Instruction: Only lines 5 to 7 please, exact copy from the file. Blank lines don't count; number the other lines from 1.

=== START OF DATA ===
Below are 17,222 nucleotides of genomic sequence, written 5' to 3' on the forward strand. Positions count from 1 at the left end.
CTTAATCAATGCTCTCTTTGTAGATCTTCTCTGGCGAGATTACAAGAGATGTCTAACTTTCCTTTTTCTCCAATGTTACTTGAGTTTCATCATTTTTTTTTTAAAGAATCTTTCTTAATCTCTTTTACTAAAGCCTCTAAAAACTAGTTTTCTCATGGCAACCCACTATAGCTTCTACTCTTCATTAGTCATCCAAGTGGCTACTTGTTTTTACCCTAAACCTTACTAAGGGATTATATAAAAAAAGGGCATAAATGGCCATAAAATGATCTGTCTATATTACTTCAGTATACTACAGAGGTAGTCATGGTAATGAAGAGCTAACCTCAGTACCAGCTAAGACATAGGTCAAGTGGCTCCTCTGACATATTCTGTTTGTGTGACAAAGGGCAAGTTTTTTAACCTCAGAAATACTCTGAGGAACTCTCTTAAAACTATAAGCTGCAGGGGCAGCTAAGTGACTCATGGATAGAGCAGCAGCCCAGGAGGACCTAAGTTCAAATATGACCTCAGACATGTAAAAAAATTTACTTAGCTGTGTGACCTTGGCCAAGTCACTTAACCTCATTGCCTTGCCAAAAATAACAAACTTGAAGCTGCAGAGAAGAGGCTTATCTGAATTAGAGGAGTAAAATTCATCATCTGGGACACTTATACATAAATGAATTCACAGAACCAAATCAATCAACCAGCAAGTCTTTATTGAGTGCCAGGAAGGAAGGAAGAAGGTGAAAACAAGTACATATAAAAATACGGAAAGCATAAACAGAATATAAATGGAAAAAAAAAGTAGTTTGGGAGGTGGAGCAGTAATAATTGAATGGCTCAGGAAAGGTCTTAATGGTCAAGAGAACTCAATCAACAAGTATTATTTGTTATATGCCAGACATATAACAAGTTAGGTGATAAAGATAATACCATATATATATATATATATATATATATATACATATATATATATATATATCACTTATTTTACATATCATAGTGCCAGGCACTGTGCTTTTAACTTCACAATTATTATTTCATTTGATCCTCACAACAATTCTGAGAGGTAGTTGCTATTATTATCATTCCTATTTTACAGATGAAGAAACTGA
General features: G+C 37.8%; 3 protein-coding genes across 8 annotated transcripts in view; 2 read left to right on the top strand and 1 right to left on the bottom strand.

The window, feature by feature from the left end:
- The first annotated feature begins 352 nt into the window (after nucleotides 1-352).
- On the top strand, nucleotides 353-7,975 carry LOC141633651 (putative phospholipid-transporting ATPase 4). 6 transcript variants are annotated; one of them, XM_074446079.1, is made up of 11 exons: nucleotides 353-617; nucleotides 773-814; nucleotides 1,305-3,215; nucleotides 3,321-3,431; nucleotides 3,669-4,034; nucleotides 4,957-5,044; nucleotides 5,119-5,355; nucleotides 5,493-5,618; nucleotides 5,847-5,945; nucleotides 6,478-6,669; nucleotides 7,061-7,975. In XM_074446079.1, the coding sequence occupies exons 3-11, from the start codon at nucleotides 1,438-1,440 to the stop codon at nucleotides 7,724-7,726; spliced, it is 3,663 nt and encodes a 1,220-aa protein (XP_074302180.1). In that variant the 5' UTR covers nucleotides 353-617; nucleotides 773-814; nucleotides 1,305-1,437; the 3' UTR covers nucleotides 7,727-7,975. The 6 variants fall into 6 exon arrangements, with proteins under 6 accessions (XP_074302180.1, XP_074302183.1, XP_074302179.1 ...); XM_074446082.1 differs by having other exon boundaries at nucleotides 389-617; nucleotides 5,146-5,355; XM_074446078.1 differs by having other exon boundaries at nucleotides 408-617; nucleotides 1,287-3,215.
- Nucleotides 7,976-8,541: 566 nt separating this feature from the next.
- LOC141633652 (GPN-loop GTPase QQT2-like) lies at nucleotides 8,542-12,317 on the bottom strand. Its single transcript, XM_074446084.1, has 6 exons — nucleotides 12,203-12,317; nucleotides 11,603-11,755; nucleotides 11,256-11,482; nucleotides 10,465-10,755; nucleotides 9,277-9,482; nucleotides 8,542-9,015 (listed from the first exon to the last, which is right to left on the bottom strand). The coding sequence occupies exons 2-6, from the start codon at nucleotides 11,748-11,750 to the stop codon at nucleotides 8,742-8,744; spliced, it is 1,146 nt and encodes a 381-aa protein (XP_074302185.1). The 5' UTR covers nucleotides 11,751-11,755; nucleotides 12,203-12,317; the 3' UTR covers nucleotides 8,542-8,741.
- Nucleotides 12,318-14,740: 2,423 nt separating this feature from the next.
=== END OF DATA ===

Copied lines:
- The first annotated feature begins 352 nt into the window (after nucleotides 1-352).
- On the top strand, nucleotides 353-7,975 carry LOC141633651 (putative phospholipid-transporting ATPase 4). 6 transcript variants are annotated; one of them, XM_074446079.1, is made up of 11 exons: nucleotides 353-617; nucleotides 773-814; nucleotides 1,305-3,215; nucleotides 3,321-3,431; nucleotides 3,669-4,034; nucleotides 4,957-5,044; nucleotides 5,119-5,355; nucleotides 5,493-5,618; nucleotides 5,847-5,945; nucleotides 6,478-6,669; nucleotides 7,061-7,975. In XM_074446079.1, the coding sequence occupies exons 3-11, from the start codon at nucleotides 1,438-1,440 to the stop codon at nucleotides 7,724-7,726; spliced, it is 3,663 nt and encodes a 1,220-aa protein (XP_074302180.1). In that variant the 5' UTR covers nucleotides 353-617; nucleotides 773-814; nucleotides 1,305-1,437; the 3' UTR covers nucleotides 7,727-7,975. The 6 variants fall into 6 exon arrangements, with proteins under 6 accessions (XP_074302180.1, XP_074302183.1, XP_074302179.1 ...); XM_074446082.1 differs by having other exon boundaries at nucleotides 389-617; nucleotides 5,146-5,355; XM_074446078.1 differs by having other exon boundaries at nucleotides 408-617; nucleotides 1,287-3,215.
- Nucleotides 7,976-8,541: 566 nt separating this feature from the next.